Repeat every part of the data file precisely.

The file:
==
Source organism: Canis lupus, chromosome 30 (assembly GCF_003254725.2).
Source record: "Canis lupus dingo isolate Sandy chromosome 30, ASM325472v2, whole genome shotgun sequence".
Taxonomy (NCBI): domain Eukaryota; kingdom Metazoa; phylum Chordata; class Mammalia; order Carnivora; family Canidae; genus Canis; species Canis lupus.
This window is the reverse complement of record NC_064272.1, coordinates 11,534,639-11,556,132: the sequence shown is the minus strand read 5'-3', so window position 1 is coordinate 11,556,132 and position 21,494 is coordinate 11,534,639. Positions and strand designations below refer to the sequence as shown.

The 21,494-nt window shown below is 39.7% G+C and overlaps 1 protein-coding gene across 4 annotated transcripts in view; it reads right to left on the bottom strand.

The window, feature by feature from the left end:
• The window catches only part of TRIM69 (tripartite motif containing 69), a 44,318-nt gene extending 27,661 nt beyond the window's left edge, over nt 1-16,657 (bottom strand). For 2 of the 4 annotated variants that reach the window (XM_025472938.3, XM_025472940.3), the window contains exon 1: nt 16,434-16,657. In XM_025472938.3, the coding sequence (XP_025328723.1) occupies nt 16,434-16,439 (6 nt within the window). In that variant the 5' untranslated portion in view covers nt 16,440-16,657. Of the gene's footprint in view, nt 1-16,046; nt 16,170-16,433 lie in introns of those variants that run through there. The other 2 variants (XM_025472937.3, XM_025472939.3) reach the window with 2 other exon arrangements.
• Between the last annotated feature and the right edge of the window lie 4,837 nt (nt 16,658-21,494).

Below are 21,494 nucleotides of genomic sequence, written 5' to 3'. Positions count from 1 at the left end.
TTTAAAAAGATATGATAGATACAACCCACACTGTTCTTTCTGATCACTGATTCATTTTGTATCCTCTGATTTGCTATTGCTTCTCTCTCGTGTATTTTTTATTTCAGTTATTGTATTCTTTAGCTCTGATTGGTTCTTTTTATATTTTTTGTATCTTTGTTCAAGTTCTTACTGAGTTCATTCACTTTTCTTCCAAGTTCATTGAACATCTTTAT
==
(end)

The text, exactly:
Source organism: Canis lupus, chromosome 30 (assembly GCF_003254725.2).
Source record: "Canis lupus dingo isolate Sandy chromosome 30, ASM325472v2, whole genome shotgun sequence".
Taxonomy (NCBI): domain Eukaryota; kingdom Metazoa; phylum Chordata; class Mammalia; order Carnivora; family Canidae; genus Canis; species Canis lupus.
This window is the reverse complement of record NC_064272.1, coordinates 11,534,639-11,556,132: the sequence shown is the minus strand read 5'-3', so window position 1 is coordinate 11,556,132 and position 21,494 is coordinate 11,534,639. Positions and strand designations below refer to the sequence as shown.

The 21,494-nt window shown below is 39.7% G+C and overlaps 1 protein-coding gene across 4 annotated transcripts in view; it reads right to left on the bottom strand.

The window, feature by feature from the left end:
• The window catches only part of TRIM69 (tripartite motif containing 69), a 44,318-nt gene extending 27,661 nt beyond the window's left edge, over nt 1-16,657 (bottom strand). For 2 of the 4 annotated variants that reach the window (XM_025472938.3, XM_025472940.3), the window contains exon 1: nt 16,434-16,657. In XM_025472938.3, the coding sequence (XP_025328723.1) occupies nt 16,434-16,439 (6 nt within the window). In that variant the 5' untranslated portion in view covers nt 16,440-16,657. Of the gene's footprint in view, nt 1-16,046; nt 16,170-16,433 lie in introns of those variants that run through there. The other 2 variants (XM_025472937.3, XM_025472939.3) reach the window with 2 other exon arrangements.
• Between the last annotated feature and the right edge of the window lie 4,837 nt (nt 16,658-21,494).

Below are 21,494 nucleotides of genomic sequence, written 5' to 3'. Positions count from 1 at the left end.
TTTAAAAAGATATGATAGATACAACCCACACTGTTCTTTCTGATCACTGATTCATTTTGTATCCTCTGATTTGCTATTGCTTCTCTCTCGTGTATTTTTTATTTCAGTTATTGTATTCTTTAGCTCTGATTGGTTCTTTTTATATTTTTTGTATCTTTGTTCAAGTTCTTACTGAGTTCATTCACTTTTCTTCCAAGTTCATTGAACATCTTTAT